Avoiding False Economies

Everyone wants to save money – that is a given. Beware falling victim to false economy however. You do not want to save money in one area of your business only to have that savings cost you more in another. The classic example of this is driving across town to save a few cents on gas. Yes, you saved seventy-five cents on the gas you bought, but you used a dollar’s worth of gas to do so. What you have is a net loss.

false economySometimes in business the cause and effect of expenditures are not as direct as buying gas, but they are still there. For instance, many small businesses are tempted to use the least expensive phone service available. The problem is that an undependable phone connection can cause you frustration, lost customers, and give your business a poor reputation. All it takes is one or two clients turning away from you because you are hard to get hold of or the connection is always scratchy to more than offset that savings you gained by using a cheap service.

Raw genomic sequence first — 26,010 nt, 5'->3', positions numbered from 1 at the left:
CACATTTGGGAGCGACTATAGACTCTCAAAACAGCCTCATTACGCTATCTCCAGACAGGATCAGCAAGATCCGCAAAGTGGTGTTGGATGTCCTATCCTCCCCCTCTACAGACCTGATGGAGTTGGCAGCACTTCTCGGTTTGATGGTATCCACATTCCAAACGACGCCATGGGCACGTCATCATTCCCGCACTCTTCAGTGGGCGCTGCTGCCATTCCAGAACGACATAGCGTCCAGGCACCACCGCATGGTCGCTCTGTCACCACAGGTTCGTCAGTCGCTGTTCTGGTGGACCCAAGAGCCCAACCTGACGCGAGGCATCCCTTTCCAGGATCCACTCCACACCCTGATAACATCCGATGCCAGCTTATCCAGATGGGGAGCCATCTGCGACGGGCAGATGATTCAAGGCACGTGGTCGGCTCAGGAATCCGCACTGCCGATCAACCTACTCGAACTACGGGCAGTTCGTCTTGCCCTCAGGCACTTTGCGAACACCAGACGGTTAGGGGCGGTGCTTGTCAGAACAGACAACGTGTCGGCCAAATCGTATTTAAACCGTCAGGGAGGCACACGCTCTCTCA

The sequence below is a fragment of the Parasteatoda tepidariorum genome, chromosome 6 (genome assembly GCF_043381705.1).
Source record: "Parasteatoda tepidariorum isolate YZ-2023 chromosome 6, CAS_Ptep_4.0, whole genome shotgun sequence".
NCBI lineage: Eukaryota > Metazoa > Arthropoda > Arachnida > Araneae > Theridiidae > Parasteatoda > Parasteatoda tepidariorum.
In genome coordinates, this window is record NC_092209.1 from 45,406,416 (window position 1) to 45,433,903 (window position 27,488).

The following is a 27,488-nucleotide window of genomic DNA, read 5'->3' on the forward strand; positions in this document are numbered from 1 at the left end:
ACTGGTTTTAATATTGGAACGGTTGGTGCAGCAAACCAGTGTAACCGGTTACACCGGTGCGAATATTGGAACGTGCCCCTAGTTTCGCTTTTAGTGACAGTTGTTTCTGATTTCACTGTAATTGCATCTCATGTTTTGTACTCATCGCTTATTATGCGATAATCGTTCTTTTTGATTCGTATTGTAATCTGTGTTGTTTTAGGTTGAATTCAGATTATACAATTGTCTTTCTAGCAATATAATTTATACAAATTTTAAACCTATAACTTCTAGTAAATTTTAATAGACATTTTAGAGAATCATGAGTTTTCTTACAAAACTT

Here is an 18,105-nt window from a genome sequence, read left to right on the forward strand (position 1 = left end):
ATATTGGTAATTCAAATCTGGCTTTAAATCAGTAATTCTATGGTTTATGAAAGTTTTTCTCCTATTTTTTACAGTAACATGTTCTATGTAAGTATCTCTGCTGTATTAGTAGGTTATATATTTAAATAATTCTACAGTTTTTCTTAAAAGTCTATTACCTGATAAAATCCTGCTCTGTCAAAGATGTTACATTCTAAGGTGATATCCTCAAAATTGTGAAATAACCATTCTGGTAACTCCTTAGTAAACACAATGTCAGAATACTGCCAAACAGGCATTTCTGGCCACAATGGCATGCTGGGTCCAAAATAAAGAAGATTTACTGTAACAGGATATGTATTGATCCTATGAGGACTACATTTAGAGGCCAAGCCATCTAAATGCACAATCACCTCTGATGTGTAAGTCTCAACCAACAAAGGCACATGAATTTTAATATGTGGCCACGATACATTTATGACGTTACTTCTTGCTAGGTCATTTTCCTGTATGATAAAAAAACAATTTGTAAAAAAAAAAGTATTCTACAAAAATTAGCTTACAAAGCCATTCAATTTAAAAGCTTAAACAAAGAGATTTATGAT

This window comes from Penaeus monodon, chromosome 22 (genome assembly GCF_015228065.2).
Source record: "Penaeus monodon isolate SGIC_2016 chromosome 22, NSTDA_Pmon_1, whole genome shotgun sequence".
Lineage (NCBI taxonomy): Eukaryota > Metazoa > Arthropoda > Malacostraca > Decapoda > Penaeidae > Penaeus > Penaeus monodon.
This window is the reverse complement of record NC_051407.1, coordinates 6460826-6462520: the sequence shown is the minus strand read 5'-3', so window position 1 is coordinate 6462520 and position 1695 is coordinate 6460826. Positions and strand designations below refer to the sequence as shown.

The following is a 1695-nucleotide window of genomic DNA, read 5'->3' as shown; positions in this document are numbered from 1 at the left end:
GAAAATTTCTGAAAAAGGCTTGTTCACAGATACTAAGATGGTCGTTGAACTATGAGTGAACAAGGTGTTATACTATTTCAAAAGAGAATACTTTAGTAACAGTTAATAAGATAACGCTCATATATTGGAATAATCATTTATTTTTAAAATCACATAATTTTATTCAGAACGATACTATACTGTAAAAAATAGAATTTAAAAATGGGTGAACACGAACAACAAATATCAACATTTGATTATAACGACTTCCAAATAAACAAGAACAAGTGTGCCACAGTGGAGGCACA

Another example is the purchase of equipment such as computers, faxes, or printers. Too often the price of the machine is the overriding factor in what is bought. What is left out many times is the needs assessment. If you invest in a new computer without looking at the requirements to run your software, the environment that it will be running in, the number of users it will have, the expected life-span and so on, you will end up either having to buy additional equipment or you will find your operations hampered. If processes take too long to complete, can’t be done, or must be out-sourced, this can result in lost customers, employee frustration, and direct additional expenses.